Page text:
Lecture: Suspicious Coincidences in the Brain
- By Joshua E. Brown
“Brains need to make quick sense of massive amounts of ambiguous information with minimal energy costs,” notes computer scientist and neurobiologist Terrence Sejnowski.
How brains do that is an area of rapidly expanding research — and Sejnowski is one of the field’s most celebrated investigators.
Sejnowski will speak on one of these brain tricks — a remarkable way that neurons efficiently represent visual information — on Friday, Feb. 24 at 2 p.m. at the Davis Auditorium at Fletcher Allen Health Care.
His lecture, “Suspicious Coincidences in the Brain,” is free and open to the public.
Sejnowski is the Francis Crick Professor at the Salk Institute for Biological Studies where he directs their Computational Neurobiology Laboratory. He is also an investigator with the Howard Hughes Medical Institute and holds academic appointments at the University of California, San Diego.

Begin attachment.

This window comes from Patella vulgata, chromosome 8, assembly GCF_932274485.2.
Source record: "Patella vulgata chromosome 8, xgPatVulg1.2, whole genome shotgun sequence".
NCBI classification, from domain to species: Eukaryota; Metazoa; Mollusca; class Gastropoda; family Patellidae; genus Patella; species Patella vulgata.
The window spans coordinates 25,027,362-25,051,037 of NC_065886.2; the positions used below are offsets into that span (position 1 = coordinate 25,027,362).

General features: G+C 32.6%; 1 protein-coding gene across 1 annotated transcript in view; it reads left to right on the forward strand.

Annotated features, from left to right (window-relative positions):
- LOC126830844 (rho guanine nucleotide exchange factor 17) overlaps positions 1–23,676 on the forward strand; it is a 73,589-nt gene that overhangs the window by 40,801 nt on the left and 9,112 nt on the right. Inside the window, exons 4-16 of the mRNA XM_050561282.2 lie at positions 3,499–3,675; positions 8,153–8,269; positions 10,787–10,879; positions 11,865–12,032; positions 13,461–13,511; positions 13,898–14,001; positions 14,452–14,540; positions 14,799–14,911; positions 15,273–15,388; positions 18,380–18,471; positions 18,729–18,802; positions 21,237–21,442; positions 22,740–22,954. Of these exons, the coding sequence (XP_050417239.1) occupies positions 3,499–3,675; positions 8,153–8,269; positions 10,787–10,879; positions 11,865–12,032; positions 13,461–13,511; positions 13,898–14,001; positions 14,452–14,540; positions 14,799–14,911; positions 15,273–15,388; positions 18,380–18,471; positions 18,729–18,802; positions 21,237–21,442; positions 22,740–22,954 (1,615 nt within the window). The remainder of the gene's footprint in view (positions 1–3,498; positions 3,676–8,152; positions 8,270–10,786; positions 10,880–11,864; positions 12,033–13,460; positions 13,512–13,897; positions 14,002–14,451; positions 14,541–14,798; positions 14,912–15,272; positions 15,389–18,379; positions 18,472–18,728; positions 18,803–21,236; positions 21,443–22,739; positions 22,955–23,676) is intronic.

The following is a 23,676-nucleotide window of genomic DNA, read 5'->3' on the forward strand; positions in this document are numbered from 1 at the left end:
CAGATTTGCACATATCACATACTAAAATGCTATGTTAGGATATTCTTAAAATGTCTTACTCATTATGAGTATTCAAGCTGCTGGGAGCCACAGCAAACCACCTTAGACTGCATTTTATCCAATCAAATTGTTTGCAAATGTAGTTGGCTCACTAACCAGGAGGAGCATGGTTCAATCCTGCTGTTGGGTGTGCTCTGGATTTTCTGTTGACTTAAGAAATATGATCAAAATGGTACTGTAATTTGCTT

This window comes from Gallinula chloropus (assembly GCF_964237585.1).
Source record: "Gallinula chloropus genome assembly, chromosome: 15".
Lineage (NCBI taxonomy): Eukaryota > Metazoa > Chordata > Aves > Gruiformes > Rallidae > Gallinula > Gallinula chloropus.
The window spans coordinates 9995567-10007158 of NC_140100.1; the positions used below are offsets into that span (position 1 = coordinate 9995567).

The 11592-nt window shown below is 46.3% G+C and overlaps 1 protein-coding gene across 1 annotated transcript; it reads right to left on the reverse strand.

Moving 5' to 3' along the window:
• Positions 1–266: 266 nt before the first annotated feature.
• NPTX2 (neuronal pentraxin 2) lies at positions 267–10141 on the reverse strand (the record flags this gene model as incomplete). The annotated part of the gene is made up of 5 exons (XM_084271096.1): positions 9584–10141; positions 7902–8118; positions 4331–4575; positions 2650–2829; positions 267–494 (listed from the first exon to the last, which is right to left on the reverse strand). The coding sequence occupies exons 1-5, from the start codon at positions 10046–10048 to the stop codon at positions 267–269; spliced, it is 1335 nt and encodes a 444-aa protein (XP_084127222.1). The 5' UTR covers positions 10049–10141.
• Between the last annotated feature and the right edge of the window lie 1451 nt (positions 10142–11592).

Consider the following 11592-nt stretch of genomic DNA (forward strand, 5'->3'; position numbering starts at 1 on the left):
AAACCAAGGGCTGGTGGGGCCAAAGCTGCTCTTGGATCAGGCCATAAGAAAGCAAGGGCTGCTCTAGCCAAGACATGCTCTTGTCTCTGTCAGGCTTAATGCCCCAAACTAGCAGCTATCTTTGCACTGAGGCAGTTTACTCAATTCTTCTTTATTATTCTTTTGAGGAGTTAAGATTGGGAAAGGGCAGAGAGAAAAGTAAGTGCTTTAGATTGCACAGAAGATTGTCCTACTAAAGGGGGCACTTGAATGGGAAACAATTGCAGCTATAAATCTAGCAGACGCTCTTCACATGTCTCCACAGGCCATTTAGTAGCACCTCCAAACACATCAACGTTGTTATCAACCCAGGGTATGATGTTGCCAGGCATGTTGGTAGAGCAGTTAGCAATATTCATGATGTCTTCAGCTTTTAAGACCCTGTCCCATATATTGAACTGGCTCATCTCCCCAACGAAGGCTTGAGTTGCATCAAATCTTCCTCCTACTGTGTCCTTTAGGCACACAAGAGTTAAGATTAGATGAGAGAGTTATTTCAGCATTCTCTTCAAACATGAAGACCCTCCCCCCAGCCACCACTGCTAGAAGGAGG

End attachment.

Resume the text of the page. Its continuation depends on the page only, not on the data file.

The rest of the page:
In his lecture, Sejnowski will focus on a strange brain phenomena called a “spike coincidence” in which a group of brain cells — neurons — fire at the same time.
“I will show how rare spike coincidences can be used efficiently to represent important visual events,” Sejnowski says.
And these coincidences are part of a larger suite of signals, both biochemical and electrical -- some “analog," “some “digital,” he says — that the brain uses to efficiently handle visual inputs.
Going further, Sejnowski will describe how this brain architecture can be reproduced with computer technologies to “simplify the early stages of visual processing.”
This work is part of the long-range goal of Sejnowski's laboratory to understand the computational powers of brains and to find the principles that link a brain to behavior.
Terry Sejnowski has published more than 300 scientific papers and 12 books, including The Computational Brain, with Patricia Churchland. He was elected an IEEE Fellow in 2000, an AAAS Fellow in 2006, to the Institute of Medicine in 2008, the National Academy of Sciences in 2010 and the National Academy of Engineering in 2011.
His lecture is jointly sponsored by the University of Vermont’s Complex Systems and Neuroscience, Behavior and Health Spires as part of UVM’s Complex Systems Speaker Series.
The Davis Auditorium is located on the concourse between the Given Building and the west pavilion wing of Fletcher Allen Health Care.